Moreover, there is still a skew there. If in a genuine free market share prices would fall, then the new lower price of shares is presumably the REALISTIC price. It’s not the job of governments or central banks to interfere with relative price of different items or assets unless there are clear social reasons for interfereing with the free market. Ergo a general all round increase in spending makes more sense than having the central bank buy or threaten to buy one particular narrow range of assets.

  54. Gravatar of LGS LGS
    12. March 2020 at 11:53

    Scott, if you’re saying interest on reserves should be reduced to zero at the moment, I understand the recommendation. If you’re saying it should be permanently eliminated, I don’t understand the recommendation but would love to read a blog post about it.

  55. Gravatar of Christian List Christian List
    12. March 2020 at 12:12

    German media writes Lagarde was really “Rooseveltian” today:

    “I didn’t realize that the ECB’s most important mandate was to plunge the bond markets into a crisis,” Peter Chatwell, chief bond strategist of Mizuho International, told the Bloomberg news agency.

    Some observers were also annoyed by the fact that the ECB chief does not see her institution at the forefront of the fight against the crisis this time. “Fiscal policy must first and foremost make things right. No one should expect the central bank to be on the front line this time,” Lagarde said loud and clear.

    Where are the alleged improvements that the central banks are said to have made in recent years?

    I see regression.

    Non-experts, jurists, bureaucrats, politicians at the top, who have no idea about monetary policy and believe that monetary policy is useless.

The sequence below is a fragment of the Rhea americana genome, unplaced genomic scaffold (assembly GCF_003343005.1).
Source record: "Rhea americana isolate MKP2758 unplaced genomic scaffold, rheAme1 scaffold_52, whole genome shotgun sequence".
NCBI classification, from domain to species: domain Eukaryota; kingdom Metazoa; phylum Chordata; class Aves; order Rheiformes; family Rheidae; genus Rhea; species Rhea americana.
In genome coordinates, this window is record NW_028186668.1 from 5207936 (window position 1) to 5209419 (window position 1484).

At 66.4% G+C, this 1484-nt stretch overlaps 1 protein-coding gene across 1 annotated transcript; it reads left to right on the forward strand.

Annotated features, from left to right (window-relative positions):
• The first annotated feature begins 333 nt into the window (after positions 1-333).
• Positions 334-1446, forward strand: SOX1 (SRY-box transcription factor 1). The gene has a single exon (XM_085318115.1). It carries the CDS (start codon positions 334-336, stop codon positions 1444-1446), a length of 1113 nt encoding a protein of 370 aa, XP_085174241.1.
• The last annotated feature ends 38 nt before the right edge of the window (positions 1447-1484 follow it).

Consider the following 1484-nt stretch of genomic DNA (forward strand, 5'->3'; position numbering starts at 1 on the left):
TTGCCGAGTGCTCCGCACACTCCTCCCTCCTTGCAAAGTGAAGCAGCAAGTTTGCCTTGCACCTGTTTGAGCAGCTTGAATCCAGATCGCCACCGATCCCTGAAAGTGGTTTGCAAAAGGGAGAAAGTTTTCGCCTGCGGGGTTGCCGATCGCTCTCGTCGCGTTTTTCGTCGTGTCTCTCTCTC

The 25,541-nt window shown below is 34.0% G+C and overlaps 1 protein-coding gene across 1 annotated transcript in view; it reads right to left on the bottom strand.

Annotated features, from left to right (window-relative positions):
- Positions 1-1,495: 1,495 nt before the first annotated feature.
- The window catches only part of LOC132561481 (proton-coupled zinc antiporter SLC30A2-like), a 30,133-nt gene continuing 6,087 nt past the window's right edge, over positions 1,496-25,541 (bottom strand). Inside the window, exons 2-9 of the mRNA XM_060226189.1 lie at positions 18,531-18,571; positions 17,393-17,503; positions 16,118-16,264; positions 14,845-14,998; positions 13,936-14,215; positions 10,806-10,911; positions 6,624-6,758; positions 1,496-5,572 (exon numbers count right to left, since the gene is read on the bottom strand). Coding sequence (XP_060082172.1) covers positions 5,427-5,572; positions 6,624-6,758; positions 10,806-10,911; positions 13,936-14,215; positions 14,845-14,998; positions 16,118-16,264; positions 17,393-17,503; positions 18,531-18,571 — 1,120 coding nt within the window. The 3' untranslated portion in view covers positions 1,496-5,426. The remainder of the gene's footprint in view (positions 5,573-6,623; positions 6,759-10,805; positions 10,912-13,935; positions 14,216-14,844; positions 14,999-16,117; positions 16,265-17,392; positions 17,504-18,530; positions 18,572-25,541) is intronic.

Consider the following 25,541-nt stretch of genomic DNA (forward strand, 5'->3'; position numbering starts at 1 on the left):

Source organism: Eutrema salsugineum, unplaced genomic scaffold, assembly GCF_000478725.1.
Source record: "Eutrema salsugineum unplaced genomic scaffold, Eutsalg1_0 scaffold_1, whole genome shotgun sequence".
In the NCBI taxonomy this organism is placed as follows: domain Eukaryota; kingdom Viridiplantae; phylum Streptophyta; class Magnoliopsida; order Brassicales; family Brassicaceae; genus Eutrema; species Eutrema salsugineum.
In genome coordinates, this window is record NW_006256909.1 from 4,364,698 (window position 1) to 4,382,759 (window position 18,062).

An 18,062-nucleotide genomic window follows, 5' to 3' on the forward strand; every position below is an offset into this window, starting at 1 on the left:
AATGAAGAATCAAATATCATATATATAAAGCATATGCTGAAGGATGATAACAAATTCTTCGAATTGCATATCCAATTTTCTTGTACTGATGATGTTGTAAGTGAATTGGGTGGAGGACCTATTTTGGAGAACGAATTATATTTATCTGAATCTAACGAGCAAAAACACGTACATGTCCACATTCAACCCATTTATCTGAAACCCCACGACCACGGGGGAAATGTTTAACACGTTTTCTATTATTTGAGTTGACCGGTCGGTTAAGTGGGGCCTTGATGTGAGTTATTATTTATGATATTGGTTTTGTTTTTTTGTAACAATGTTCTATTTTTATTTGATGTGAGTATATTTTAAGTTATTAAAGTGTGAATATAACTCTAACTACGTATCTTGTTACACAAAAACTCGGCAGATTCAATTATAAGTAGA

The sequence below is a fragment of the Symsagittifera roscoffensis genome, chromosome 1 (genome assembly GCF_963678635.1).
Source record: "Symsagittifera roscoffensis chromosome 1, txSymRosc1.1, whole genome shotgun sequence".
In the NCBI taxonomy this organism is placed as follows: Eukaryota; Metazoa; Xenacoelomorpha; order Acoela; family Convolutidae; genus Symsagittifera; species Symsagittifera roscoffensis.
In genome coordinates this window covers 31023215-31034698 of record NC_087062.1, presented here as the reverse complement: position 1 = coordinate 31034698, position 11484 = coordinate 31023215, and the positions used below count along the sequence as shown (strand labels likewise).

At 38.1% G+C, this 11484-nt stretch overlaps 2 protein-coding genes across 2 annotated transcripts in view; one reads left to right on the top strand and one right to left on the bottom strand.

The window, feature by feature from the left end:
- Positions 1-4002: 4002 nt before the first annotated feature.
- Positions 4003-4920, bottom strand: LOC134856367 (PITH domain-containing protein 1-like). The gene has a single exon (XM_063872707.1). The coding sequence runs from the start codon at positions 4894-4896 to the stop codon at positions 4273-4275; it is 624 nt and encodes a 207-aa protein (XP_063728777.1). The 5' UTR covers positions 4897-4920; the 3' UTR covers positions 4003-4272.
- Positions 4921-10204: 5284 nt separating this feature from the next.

Why is this useless person head of a monetary policy institution when all she can do is crying for fiscal policy all day and sending stock marketes into the abyss???

    I was fearing it in 2019 already: 2020 recession while Powell and Lagarde do not act convincing. But even I didn’t think it would be that bad. Lagarde is a joke.

  56. Gravatar of Ray Lopez Ray Lopez
    12. March 2020 at 12:30

    @Benjamin Cole – we’ve gone over Japan before, Mr. Hide Bound. You refuse to acknowledge that slave labor in Manchuria (i.e., fiscal policy) gave Japan in pre-WWII a boost. You refuse to acknowledge, contrary to the work by economists Robert Fogel and Stanley L. Engerman and others, that slavery is economically beneficial to the slave owners (here, the Japanese, enslaving and working the Manchurian Chinese and thus helping lift the JP economy out of the Great Depression despite JP printing money).

    Re Greece, and in your mind, the tight Euro: Greece led the EU in GDP growth last year, so no, Greece is not hurting from a strong euro.

    Re money neutrality, you say: “Sure, over the centuries, money might be neutral. But men measure their lives, and earning years, in mere decades.” – no. Money non-neutrality says that over a course of a few months, at best a year (Sumner can fill us in with more details) that money is not neutral. But mainstream fiscalists–like Sumner, yes, he’s mainstream IMO–say that money is neutral ‘in the long run’. Most textbooks define the ‘long run’ as more than 12 months. Even Sumner, if he were to be pressed on this, would admit that money is neutral after say 12 months of a Fed policy shock. The short term is measured in weeks and months, not “decades” as you claim.

    I’ve never asked you Ben, have you gone to college and have you ever taken a course in Economics 101? You don’t have to answer, I understand.

  57. Gravatar of Ray Lopez Ray Lopez